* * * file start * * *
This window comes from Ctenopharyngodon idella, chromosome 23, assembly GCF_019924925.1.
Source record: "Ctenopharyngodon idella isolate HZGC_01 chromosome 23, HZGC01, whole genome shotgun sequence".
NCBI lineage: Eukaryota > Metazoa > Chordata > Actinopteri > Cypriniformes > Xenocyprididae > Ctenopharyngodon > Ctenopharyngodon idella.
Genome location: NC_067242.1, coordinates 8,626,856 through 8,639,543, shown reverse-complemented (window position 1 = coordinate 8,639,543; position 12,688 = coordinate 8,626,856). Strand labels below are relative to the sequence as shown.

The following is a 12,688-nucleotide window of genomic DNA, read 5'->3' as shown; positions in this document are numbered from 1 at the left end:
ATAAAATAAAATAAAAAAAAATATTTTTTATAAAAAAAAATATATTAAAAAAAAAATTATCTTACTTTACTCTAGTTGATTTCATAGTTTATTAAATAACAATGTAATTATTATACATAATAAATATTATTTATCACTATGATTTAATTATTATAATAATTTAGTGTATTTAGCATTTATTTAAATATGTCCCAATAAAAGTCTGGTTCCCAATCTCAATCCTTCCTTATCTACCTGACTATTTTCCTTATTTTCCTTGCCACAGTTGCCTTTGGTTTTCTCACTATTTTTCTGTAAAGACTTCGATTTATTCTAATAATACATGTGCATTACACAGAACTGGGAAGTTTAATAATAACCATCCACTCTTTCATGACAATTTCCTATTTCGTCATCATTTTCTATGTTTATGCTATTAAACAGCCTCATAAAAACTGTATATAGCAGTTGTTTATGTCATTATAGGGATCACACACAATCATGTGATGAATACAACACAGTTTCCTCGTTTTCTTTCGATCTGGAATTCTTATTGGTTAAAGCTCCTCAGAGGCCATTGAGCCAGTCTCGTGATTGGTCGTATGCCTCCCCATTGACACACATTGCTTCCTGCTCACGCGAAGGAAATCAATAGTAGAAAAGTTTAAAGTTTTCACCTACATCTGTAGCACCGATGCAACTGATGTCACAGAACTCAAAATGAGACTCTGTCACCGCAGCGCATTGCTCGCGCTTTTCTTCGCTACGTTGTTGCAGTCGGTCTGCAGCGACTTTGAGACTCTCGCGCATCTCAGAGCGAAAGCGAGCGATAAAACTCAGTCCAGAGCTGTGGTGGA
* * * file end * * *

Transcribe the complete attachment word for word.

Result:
This window comes from Ctenopharyngodon idella, chromosome 23, assembly GCF_019924925.1.
Source record: "Ctenopharyngodon idella isolate HZGC_01 chromosome 23, HZGC01, whole genome shotgun sequence".
NCBI lineage: Eukaryota > Metazoa > Chordata > Actinopteri > Cypriniformes > Xenocyprididae > Ctenopharyngodon > Ctenopharyngodon idella.
Genome location: NC_067242.1, coordinates 8,626,856 through 8,639,543, shown reverse-complemented (window position 1 = coordinate 8,639,543; position 12,688 = coordinate 8,626,856). Strand labels below are relative to the sequence as shown.

The following is a 12,688-nucleotide window of genomic DNA, read 5'->3' as shown; positions in this document are numbered from 1 at the left end:
ATAAAATAAAATAAAAAAAAATATTTTTTATAAAAAAAAATATATTAAAAAAAAAATTATCTTACTTTACTCTAGTTGATTTCATAGTTTATTAAATAACAATGTAATTATTATACATAATAAATATTATTTATCACTATGATTTAATTATTATAATAATTTAGTGTATTTAGCATTTATTTAAATATGTCCCAATAAAAGTCTGGTTCCCAATCTCAATCCTTCCTTATCTACCTGACTATTTTCCTTATTTTCCTTGCCACAGTTGCCTTTGGTTTTCTCACTATTTTTCTGTAAAGACTTCGATTTATTCTAATAATACATGTGCATTACACAGAACTGGGAAGTTTAATAATAACCATCCACTCTTTCATGACAATTTCCTATTTCGTCATCATTTTCTATGTTTATGCTATTAAACAGCCTCATAAAAACTGTATATAGCAGTTGTTTATGTCATTATAGGGATCACACACAATCATGTGATGAATACAACACAGTTTCCTCGTTTTCTTTCGATCTGGAATTCTTATTGGTTAAAGCTCCTCAGAGGCCATTGAGCCAGTCTCGTGATTGGTCGTATGCCTCCCCATTGACACACATTGCTTCCTGCTCACGCGAAGGAAATCAATAGTAGAAAAGTTTAAAGTTTTCACCTACATCTGTAGCACCGATGCAACTGATGTCACAGAACTCAAAATGAGACTCTGTCACCGCAGCGCATTGCTCGCGCTTTTCTTCGCTACGTTGTTGCAGTCGGTCTGCAGCGACTTTGAGACTCTCGCGCATCTCAGAGCGAAAGCGAGCGATAAAACTCAGTCCAGAGCTGTGGTGGA